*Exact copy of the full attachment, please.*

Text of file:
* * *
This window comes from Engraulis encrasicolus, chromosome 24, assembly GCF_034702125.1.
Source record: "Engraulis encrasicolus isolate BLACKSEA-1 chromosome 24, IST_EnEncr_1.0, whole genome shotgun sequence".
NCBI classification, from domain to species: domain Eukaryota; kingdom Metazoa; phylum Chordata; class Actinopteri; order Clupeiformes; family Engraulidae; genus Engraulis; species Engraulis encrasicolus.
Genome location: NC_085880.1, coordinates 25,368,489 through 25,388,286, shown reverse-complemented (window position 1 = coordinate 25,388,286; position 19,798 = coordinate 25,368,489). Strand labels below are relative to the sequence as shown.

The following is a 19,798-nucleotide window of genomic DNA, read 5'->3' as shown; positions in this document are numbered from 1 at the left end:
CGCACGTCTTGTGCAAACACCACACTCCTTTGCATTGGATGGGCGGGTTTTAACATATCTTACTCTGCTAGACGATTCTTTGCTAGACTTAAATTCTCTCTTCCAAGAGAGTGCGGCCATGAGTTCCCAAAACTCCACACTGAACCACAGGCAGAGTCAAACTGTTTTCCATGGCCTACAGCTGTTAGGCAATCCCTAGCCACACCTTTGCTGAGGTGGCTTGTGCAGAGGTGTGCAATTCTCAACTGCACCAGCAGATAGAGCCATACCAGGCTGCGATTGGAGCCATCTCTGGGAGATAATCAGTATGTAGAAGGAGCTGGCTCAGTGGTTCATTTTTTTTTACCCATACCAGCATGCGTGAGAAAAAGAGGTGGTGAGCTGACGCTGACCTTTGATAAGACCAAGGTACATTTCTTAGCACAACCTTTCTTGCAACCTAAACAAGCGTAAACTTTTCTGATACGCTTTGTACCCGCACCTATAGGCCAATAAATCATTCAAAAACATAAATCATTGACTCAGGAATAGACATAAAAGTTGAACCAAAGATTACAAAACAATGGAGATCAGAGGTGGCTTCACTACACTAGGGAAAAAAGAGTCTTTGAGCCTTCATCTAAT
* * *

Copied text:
This window comes from Engraulis encrasicolus, chromosome 24, assembly GCF_034702125.1.
Source record: "Engraulis encrasicolus isolate BLACKSEA-1 chromosome 24, IST_EnEncr_1.0, whole genome shotgun sequence".
NCBI classification, from domain to species: domain Eukaryota; kingdom Metazoa; phylum Chordata; class Actinopteri; order Clupeiformes; family Engraulidae; genus Engraulis; species Engraulis encrasicolus.
Genome location: NC_085880.1, coordinates 25,368,489 through 25,388,286, shown reverse-complemented (window position 1 = coordinate 25,388,286; position 19,798 = coordinate 25,368,489). Strand labels below are relative to the sequence as shown.

The following is a 19,798-nucleotide window of genomic DNA, read 5'->3' as shown; positions in this document are numbered from 1 at the left end:
CGCACGTCTTGTGCAAACACCACACTCCTTTGCATTGGATGGGCGGGTTTTAACATATCTTACTCTGCTAGACGATTCTTTGCTAGACTTAAATTCTCTCTTCCAAGAGAGTGCGGCCATGAGTTCCCAAAACTCCACACTGAACCACAGGCAGAGTCAAACTGTTTTCCATGGCCTACAGCTGTTAGGCAATCCCTAGCCACACCTTTGCTGAGGTGGCTTGTGCAGAGGTGTGCAATTCTCAACTGCACCAGCAGATAGAGCCATACCAGGCTGCGATTGGAGCCATCTCTGGGAGATAATCAGTATGTAGAAGGAGCTGGCTCAGTGGTTCATTTTTTTTTACCCATACCAGCATGCGTGAGAAAAAGAGGTGGTGAGCTGACGCTGACCTTTGATAAGACCAAGGTACATTTCTTAGCACAACCTTTCTTGCAACCTAAACAAGCGTAAACTTTTCTGATACGCTTTGTACCCGCACCTATAGGCCAATAAATCATTCAAAAACATAAATCATTGACTCAGGAATAGACATAAAAGTTGAACCAAAGATTACAAAACAATGGAGATCAGAGGTGGCTTCACTACACTAGGGAAAAAAGAGTCTTTGAGCCTTCATCTAAT